I was 3 when I was given my first ballet shoes, and that is where my passion for dancing started, but at the age of 5, I received my first ever dobuk, it was white, it was pristine, and it was the moment I realized that I will never be a princess.  Yes, dancing was always my first and will always be my last love, but the moment I hugged my first white uniform in taekwondo, I knew right there and then I was born to be a warrior.  I was destined to be build for war.

It started as a past time, I had my first ever exhibition with “Eye of the Tiger” playing in the background, and during that time, I felt like I was Julie Pierce in the next Karate kid.  I was an energizer bunny back then, I would put on my dobuk even at home and would start kicking and screaming “Hiyah!” in the most annoying way you could possibly imagine.  I would be in ballet class in my tights and leotards, but I would be last in line, not listening to my ballet teacher, because I was too busy teaching my fellow dancers how to kick,and how to be the next karate kid, so to speak.

What started out as a hobby became a life goal.  I had dreamed to be a professional dancer during that time, but then at the same time I wanted to be warrior, who dances.  My taekwondo(TKD) exhibition became weekends of going to a covered gym with my cousins, and trying my best to blend with them.  I was not able to enroll that time because my mom feared that I would hurt myself.  Dance and Martial Arts became my life.  People would ask me why, and I would just smile and say,”because..”

My dad studied Judo and Kung Fu, and excelled.  He was my idol, and despite being born to exist in skirts and heels, I wanted to be like him.  He would spend Sundays or free times teaching me hand combat techniques, as well as, how to defend spar.  Most of my first ever techniques I got from him, and from my cousins.  It was grueling since I also wanted to let my mom know the skills I acquired.  It became a father-daughter bonding time, and it became our little secret.

I was a regular at the covered gym, and I will always make time for TKD amidst my busy schedule as a dancer,swimmer and athlete.  TKD , like dance, was always a priority.  I had 4 years of secret training, when I told my mom that I wanted to join the fight club in school.  I was 9 years old.  My mom agreed, and I was at my happiest.  Our master was the one who taught me for the 4 years that I secretly go to the gym for training.  I wanted to train, I wanted to win, but most of all I wanted to excel.  I have always been competitive, and I always aimed to be on top.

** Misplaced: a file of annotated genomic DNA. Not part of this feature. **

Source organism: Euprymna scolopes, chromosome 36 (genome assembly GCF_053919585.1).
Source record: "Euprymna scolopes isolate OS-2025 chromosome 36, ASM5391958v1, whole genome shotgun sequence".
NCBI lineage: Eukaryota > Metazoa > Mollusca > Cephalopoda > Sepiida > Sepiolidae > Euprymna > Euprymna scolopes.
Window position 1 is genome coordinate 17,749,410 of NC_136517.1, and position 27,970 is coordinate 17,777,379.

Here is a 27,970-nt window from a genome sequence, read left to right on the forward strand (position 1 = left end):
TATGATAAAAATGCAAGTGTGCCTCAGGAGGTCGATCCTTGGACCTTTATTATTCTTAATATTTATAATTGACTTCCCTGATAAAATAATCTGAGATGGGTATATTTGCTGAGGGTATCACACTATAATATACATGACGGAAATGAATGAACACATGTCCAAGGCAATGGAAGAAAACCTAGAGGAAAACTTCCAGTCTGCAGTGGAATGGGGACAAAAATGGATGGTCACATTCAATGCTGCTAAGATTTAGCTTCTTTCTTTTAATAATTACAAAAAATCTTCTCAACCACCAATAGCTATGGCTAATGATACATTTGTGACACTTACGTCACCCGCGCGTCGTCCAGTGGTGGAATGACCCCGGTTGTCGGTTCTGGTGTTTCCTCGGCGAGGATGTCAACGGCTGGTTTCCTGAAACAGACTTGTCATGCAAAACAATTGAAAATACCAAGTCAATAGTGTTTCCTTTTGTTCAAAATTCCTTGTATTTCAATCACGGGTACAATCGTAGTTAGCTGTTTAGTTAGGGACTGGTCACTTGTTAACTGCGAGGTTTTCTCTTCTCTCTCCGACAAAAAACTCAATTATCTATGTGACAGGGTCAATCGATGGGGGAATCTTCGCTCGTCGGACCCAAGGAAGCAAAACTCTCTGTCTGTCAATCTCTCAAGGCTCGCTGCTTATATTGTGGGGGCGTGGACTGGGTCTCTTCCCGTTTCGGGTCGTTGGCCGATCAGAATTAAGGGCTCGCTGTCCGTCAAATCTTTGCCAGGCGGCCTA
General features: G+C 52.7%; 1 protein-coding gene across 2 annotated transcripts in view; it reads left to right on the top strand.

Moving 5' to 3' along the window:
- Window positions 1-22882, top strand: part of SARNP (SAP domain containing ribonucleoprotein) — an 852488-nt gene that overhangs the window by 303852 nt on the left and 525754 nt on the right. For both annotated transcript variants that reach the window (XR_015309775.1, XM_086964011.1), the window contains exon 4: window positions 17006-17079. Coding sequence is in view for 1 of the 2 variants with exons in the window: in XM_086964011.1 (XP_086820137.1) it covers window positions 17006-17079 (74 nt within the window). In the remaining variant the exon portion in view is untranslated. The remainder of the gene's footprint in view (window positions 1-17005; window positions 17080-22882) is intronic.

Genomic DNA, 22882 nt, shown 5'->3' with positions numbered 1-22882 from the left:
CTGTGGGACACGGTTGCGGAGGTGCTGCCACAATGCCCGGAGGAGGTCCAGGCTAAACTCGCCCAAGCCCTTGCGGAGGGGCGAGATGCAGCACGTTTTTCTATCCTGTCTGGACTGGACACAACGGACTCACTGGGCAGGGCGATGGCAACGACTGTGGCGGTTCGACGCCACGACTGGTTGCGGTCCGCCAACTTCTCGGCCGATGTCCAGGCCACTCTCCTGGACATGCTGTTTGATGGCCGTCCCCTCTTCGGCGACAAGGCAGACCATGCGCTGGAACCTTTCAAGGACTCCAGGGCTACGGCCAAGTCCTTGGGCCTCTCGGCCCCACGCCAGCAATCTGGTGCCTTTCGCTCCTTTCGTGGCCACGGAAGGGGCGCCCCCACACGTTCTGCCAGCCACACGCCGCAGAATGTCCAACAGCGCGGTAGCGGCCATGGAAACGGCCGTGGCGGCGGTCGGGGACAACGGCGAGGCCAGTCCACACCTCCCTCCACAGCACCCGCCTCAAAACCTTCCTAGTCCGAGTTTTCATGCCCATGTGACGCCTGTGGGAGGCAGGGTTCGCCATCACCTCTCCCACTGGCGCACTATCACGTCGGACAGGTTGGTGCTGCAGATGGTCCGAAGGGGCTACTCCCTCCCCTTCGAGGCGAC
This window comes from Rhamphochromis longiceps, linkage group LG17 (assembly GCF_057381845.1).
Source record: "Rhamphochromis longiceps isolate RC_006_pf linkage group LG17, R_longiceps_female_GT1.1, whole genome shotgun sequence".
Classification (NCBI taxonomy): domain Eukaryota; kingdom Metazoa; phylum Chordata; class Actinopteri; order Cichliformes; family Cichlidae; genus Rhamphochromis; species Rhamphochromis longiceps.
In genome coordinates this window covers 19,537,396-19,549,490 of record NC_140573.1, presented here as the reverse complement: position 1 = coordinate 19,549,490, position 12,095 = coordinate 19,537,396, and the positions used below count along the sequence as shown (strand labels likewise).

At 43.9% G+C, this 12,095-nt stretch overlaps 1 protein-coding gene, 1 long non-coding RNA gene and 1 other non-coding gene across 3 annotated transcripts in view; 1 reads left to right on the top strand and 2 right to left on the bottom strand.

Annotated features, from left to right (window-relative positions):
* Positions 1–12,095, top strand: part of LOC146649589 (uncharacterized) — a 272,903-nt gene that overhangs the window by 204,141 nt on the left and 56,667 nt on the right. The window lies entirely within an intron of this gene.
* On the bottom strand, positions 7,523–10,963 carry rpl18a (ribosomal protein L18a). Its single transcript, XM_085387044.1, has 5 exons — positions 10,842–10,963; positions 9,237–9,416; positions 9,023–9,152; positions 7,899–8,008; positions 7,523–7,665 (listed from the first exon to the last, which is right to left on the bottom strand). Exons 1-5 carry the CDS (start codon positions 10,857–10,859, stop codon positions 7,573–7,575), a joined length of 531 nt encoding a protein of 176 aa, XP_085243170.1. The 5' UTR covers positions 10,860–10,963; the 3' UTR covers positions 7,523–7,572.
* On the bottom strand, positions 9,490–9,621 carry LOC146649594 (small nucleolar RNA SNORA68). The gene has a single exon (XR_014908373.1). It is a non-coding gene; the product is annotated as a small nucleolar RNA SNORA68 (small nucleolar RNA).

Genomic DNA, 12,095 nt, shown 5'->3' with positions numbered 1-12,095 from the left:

I never got tired of the bruises.  Dance gave me flexibility and strength, it also gave me the endurance that I needed in order to fight.  I was dancer, I was fighter.  At that time, I was complete.  My training went on and on and on, and never, even once, did I backed down from a fight, until the day my dad sat me down and said,”Respect begets respect.  A great fighter is not measured on brute strength alone, but on how well he can handle a situation with wit.   You will always be judged not on how you fight, but on how you walk away from something that can destroy you.  Never be a person who speaks with the loudest volume, but be a person, who speak volumes with your actions”.  It got me thinking, and that was the moment I started to train, not to win, but to prove that I can be a better person each day.

It took me years to hone my skills, but then I had to stop.  Life took over, and it banged my knee up pretty bad.  I had to let go of that one thing that made me a true daddy’s girl.  I had to “man” up, and face the fact, that maybe I wasn’t meant to be the best taekwondo jin there is.  I hanged up my dreams, and my dobuk, and continued with my life.

I became a professional dancer, I became an instructor, I became a doctor, but the dreams of becoming a fighter still lived in me.  I lost my dad, but I never lost my dream.  I ventured into a new place, I became the new kid on the block, but then as I tried to adjust, I realized that maybe, just maybe this was the opportunity that my dad was telling me.  I took it upon my self to find a club, and tried getting back on the mats.